The truth is, we may never will. But then again, we just might.


This is from a letter Alex sent a friend (from the book, pg. 56-58), which really moved me:

"Ron, I really enjoy all the help you have given me and the times we spent together. I hope that you will not be too depressed by our parting. It may be a very long time before we see each other again. But providing that I get through this Alaskan Deal in one piece you will be hearing from me again in the future. I’d like to repeat the advice I gave you before, in that I think you really should make a radical change in your lifestyle and begin to boldly do things which you may previously never have thought of doing or been to hesitant to attempt.

So many people live within unhappy circumstances and yet will not take the initiative to change their situation because they are conditioned to a life of security, conformity, and conservatism, all of which may appear to give one piece of mind, but in reality nothing is more damaging to the adventurous spirit within a man than a secure future. The very basic core of a man’s living spirit is his passion for adventure. The joy of life comes from our encounters with new experiences, and hence there is no greater joy than to have an endlessly changing horizon, for each day to have a new and different sun.

If you want to get more out of life, Ron, you must lose your inclination for monotonous security and adopt a helter-skelter style of life that will at first appear to you to be crazy. But once you become accustomed to such a life you will see its full meaning and its incredible beauty. And so, Ron, in short, get out of Salton City and hit the Road. I guarantee you will be very glad you did.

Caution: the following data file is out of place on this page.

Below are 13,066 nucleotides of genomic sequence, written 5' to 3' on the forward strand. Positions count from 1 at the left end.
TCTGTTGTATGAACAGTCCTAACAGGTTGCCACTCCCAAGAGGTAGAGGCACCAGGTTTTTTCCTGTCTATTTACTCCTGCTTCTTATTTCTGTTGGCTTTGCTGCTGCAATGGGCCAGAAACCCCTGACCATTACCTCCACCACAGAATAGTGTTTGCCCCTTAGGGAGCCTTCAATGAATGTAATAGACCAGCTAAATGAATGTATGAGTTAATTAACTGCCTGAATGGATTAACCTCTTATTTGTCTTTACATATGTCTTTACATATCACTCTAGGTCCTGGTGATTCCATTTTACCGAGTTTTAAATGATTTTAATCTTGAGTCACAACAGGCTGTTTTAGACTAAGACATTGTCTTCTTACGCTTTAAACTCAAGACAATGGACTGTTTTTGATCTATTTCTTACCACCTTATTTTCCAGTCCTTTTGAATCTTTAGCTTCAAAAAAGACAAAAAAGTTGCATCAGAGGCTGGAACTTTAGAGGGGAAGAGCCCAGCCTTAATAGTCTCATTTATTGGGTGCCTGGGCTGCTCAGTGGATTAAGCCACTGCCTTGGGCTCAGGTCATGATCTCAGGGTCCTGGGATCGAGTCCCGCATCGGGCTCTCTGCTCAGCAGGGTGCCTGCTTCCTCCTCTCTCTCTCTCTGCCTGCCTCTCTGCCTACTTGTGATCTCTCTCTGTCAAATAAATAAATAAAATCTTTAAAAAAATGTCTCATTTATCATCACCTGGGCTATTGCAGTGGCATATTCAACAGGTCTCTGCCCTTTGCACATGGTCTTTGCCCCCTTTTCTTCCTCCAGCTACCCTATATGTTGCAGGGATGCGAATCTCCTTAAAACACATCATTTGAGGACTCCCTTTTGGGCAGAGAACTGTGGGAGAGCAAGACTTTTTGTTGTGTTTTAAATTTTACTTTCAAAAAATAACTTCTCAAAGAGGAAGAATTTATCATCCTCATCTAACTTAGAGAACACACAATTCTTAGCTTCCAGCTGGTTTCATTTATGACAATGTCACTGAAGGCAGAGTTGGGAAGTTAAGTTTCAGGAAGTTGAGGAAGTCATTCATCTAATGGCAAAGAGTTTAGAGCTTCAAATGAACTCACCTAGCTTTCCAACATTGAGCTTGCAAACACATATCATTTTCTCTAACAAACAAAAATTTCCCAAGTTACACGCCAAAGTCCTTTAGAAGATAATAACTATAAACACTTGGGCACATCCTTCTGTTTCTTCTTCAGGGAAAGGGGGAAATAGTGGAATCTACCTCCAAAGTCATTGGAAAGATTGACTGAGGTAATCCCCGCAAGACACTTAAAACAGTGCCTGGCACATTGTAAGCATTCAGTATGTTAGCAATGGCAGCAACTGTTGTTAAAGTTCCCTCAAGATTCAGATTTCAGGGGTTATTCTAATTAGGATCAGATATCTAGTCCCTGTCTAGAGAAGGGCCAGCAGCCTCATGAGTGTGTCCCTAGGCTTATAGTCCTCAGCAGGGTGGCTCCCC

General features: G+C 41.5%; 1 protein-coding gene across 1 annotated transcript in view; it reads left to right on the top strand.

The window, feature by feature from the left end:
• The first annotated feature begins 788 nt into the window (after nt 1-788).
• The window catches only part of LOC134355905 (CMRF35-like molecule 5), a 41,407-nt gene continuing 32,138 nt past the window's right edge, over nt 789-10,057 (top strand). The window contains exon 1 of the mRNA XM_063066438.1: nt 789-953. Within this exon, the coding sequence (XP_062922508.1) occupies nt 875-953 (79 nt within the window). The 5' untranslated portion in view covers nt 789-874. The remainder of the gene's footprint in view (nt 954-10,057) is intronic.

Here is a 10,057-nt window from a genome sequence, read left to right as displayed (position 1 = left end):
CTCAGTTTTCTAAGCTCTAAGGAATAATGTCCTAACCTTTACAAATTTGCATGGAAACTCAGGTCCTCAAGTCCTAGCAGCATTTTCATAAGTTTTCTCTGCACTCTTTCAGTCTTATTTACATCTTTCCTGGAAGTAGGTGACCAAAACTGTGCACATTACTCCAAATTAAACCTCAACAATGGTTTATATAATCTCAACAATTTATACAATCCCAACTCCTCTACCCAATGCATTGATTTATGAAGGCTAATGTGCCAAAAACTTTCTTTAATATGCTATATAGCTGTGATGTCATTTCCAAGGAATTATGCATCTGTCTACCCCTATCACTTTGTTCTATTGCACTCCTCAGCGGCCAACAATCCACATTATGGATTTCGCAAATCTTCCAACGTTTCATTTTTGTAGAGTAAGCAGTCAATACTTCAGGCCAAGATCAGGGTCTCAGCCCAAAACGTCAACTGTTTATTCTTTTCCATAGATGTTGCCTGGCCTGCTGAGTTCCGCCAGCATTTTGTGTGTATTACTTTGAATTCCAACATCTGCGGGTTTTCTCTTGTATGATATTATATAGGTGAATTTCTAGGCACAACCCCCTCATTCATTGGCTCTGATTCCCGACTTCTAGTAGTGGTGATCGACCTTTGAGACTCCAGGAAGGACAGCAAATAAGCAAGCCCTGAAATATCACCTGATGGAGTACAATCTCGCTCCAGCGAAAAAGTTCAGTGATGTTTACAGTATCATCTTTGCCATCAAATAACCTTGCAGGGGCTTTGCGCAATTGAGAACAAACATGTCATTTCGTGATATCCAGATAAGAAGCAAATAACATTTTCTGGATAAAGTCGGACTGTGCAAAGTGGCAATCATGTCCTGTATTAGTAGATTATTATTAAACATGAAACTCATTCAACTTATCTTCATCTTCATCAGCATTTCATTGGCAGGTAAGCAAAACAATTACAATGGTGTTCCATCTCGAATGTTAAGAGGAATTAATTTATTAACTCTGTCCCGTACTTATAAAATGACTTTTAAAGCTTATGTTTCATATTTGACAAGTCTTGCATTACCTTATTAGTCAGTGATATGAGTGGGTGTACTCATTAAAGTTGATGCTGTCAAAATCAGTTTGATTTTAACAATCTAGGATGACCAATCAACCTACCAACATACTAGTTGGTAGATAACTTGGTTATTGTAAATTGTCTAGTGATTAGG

But I fear that you will ignore my advice. You think I am stubborn, but you are even more stubborn than me. You had a wonderful chance on your drive back to see one of the greatest sights on earth, the Grand Canyon, something every American should see at least once in his life. But for some reason incomprehensible to me you wanted nothing but to bolt for home as quickly as possible, right back to the same situation which you see day after day after day. I fear you will follow this same inclination in the future and thus fail to discover all the wonderful things that God has placed around us to discover.